Headphones are available in a zillion styles, sizes, and price ranges. But we've cut through the clu
They've been around since 1991, but the Sony MDR-7506s are still great sounding -- and fitting -- headphones for less than $100.
While the open-back design isn't good for noisy environments, the Grado SR80e headphones sound exceptionally good for $100 and are also comfortable to wear.
The Audiophiliac falls in love with an older Sony, the MDR-SA5000, and wonders, why doesn't Sony even try to make world-class headphones in 2013?
If you're looking for comfortable in-ear headphones with very plump bass, the Klipsch R6i model will do it, but they're also short on detail and clarity.
The MEElectronics Atlas offer distinctive looks, a full suite of features, and sound quality that can't be faulted at this price.
Quibbles aside, the Audio-Technica ATH-M50x headphones are a modestly improved version of the already spectacular model they're based on, and among the best-sounding pairs you'll find for less than $200.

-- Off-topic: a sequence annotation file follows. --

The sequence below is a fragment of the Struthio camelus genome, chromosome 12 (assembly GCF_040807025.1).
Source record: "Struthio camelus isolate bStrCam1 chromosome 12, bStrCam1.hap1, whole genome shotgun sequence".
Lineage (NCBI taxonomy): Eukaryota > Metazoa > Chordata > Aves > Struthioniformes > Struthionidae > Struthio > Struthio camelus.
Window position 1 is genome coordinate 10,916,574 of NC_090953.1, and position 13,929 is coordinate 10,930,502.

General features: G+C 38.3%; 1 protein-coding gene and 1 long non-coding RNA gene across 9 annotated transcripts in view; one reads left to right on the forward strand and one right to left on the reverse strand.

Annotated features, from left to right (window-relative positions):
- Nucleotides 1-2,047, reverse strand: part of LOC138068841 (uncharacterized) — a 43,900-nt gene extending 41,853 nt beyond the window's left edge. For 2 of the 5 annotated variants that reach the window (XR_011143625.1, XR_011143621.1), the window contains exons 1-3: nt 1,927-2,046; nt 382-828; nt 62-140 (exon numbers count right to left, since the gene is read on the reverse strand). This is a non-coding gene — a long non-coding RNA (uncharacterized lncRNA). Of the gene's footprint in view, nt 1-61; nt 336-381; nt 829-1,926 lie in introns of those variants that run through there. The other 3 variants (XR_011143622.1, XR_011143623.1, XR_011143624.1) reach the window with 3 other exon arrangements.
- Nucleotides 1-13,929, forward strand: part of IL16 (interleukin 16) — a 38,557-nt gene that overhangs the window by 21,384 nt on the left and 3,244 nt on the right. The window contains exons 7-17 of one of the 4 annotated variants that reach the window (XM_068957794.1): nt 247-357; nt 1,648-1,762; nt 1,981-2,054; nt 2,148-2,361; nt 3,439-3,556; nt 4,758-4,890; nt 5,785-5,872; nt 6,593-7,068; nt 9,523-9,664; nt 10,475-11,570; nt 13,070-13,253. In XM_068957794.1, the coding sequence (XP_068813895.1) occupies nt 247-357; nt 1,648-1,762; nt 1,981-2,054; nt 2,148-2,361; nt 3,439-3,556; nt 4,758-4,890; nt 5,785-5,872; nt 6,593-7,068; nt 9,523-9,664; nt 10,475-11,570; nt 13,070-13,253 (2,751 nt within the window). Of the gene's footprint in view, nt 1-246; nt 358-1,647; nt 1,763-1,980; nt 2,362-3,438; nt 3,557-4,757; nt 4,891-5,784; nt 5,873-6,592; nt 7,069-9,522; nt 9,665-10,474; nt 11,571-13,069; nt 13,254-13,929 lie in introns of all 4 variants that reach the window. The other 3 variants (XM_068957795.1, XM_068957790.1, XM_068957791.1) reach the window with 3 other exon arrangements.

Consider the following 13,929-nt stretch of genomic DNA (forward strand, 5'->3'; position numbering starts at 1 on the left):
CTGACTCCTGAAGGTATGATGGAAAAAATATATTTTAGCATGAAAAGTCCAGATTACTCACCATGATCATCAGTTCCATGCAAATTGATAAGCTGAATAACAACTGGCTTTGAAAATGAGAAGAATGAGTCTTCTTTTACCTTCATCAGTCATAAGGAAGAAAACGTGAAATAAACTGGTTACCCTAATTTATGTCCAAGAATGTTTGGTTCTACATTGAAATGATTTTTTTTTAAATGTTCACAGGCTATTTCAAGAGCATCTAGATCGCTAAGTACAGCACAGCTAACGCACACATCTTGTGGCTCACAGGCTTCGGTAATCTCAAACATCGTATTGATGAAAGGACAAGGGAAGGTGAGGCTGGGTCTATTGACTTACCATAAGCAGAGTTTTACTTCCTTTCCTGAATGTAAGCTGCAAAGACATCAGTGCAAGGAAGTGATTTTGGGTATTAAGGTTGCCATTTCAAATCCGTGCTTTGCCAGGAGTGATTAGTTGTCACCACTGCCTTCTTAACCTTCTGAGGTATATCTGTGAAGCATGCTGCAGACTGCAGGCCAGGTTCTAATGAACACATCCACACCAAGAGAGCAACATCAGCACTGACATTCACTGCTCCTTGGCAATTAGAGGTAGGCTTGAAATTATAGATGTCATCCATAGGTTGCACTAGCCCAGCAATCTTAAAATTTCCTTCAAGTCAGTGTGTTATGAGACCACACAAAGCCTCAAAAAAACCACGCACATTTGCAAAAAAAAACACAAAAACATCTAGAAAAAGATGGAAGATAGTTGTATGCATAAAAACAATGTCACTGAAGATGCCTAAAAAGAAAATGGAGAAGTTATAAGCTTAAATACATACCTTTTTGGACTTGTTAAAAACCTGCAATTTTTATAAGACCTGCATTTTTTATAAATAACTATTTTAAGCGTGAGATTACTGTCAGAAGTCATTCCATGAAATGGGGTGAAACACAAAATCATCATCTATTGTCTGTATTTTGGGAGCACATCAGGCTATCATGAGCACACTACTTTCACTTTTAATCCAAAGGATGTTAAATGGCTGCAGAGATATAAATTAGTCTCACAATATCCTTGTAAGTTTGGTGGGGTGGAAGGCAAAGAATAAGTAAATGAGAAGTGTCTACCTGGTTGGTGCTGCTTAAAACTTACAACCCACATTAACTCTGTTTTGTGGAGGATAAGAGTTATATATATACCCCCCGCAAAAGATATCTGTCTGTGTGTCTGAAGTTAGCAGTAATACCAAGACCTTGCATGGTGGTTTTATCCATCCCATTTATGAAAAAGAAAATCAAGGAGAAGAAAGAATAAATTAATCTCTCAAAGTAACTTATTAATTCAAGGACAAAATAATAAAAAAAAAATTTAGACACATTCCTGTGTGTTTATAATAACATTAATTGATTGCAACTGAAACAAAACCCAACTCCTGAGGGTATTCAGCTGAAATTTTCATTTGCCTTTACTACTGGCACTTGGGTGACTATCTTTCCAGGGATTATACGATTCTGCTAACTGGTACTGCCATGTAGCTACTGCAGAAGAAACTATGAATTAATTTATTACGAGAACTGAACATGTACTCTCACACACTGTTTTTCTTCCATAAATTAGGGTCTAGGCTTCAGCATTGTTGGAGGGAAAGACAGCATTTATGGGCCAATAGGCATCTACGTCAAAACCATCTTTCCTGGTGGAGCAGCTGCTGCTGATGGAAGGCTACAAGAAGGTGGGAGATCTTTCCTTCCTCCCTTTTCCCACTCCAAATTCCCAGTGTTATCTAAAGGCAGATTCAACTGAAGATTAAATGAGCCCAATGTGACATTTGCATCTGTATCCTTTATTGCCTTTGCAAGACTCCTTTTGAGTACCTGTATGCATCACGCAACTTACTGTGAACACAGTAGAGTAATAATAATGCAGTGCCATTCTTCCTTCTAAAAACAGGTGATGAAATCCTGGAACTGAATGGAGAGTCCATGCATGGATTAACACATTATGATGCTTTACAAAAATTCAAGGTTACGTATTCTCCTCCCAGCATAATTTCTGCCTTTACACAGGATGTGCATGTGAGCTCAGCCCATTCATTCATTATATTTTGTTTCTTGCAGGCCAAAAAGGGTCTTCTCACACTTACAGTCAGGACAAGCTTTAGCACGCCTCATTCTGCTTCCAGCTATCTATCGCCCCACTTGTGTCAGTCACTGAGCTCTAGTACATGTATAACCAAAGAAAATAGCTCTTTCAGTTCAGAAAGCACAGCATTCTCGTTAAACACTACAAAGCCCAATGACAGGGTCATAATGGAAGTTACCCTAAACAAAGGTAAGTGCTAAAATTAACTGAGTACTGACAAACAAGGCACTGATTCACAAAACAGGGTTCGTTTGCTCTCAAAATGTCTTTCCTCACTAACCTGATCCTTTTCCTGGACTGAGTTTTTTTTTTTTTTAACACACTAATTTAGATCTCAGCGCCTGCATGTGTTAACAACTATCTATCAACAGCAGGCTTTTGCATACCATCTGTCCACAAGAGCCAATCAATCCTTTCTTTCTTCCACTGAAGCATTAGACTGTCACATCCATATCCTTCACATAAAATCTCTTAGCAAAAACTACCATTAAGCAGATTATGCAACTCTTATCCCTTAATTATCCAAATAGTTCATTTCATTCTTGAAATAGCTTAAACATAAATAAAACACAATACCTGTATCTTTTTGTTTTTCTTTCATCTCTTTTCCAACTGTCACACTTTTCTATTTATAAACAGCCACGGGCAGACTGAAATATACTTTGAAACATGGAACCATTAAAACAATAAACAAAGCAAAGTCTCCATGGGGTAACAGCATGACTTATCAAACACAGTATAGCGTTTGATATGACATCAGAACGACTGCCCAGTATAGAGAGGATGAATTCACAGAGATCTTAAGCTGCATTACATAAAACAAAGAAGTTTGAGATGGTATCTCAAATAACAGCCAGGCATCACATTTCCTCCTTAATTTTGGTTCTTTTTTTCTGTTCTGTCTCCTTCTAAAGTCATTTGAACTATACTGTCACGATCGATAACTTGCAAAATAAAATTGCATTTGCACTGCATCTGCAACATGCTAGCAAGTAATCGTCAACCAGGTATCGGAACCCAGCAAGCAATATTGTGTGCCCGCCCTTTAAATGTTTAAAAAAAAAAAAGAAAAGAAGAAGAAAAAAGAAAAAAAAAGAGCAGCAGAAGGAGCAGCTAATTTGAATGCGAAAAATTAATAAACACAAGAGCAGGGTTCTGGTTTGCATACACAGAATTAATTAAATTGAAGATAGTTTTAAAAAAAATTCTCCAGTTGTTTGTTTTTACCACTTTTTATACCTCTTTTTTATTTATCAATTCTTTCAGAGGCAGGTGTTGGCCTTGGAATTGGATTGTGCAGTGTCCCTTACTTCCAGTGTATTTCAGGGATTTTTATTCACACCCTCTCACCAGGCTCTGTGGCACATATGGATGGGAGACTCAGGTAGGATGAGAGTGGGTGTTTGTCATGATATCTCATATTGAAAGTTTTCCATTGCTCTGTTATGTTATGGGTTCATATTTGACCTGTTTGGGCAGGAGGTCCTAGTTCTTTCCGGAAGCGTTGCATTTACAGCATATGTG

At around $26 online, JVC's HA-S400 Nanotubes are among the better on-ear headphones for the money.
JVC's HA-RX700 not only sounds better than a lot of $100 headphones, it's remarkably comfortable and ruggedly built.
If you don't have a problem with their fit or finish, the Mpow Cheetah wireless sports headphones are a relative bargain at around $35 online.
The Audiophiliac searches for a decent-sounding, dirt-cheap headphone, and hopes the Sony MDR ZX100 might be the one.